Conclusion: It is impossible not to look at these issues altogether and not see that our country continues to be run like a Primary School Pupils’ club. Minister of Petroleum, Diezani Allison Madueke who could easily be assumed to be Nigeria’s de facto President openly stated on national television that she disregarded a Presidential directive that has since amongst other scams cost the country about $20 billion yet no questions have EVER been asked of her despite these and several other allegations. We see again and again that the Petroleum cabal is bigger than Nigeria and this will remain as long as the Jonathan administration, now globally renowned for its corruption, continues to hold sway.

God bless the patience and the looking-up-to-God energy of the people of Nigeria. Amen.

You can download the report of the Financial Reporting Council of Nigeria and the Sanusi Lamido Sanusi’s Memorandum submitted to the National Assembly on Non-Remittance of Oil Revenue below.

This is Japheth Omojuwa | @omojuwa

Views expressed are solely the author’s





















The CBN Report by The Financial Reporting Council of Nigeria














#SanusiSuspension: Mr. Jonathan Is Too Casual About Corruption – New York Times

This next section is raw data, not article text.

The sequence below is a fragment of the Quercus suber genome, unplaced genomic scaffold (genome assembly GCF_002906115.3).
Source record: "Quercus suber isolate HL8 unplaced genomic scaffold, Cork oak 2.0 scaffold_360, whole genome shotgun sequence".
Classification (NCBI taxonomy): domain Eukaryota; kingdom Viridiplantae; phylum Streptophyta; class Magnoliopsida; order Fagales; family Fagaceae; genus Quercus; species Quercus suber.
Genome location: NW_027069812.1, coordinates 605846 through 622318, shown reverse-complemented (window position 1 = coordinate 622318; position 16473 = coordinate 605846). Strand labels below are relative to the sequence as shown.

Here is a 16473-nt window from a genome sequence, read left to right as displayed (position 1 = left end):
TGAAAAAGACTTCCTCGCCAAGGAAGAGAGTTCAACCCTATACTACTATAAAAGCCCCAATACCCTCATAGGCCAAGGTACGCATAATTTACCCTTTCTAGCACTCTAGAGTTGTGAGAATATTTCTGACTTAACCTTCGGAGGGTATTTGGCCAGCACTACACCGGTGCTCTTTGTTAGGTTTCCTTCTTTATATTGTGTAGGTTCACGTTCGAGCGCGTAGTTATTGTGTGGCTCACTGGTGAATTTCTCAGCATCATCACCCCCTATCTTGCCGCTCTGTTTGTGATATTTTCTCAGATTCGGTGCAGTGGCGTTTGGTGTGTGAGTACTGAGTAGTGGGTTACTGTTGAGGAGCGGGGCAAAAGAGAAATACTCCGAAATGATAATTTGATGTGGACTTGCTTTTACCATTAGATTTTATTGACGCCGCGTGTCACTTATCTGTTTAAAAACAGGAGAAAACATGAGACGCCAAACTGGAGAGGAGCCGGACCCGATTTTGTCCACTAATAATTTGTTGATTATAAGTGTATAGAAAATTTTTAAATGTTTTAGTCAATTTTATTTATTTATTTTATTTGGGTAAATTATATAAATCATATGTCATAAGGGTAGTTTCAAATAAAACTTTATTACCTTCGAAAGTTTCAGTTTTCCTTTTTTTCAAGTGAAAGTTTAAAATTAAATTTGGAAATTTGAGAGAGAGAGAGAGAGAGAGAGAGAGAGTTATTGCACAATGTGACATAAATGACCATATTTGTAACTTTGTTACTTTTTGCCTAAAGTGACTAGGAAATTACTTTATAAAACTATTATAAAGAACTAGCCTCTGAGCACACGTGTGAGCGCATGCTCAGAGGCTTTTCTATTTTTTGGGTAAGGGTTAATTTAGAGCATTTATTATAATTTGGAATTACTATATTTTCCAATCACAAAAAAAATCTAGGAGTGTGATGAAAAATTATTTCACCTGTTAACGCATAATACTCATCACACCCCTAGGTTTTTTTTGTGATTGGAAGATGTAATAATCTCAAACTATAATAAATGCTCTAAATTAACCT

The New York Times has joined other top global news platforms in analysing and overtly condemning the illegal removal of former Central Bank Governor, Sanusi Lamido Sanusi. In its article Governor of Nigeria’s Central Bank Fired After Warning of Missing Oil Revenue – New York Times , the New York Times stated that;

“His dismissal, along with a series of accusations of misspending by high officials and a presidential pardon last year for a state governor convicted of stealing millions, has prompted Nigerian news outlets to depict Mr. Jonathan’s government as too casual about corruption.

At the heart of the problem are the billions of dollars in oil revenue that accrue each year to Nigeria, the largest oil producer in Africa. Oil yields 95 percent of the country’s total export earnings, and Mr. Sanusi has been saying for months that a substantial portion of the money was missing from public coffers.’

You can read more here Governor of Nigeria’s Central Bank Fired After Warning of Missing Oil Revenue – New York Times


Help rid Nigeria of Corruption, report any government agency or private organisation that asked you for a bribe in the last one year here Rid Nigeria of Corruption, Do Your Bit #EgunjeInfo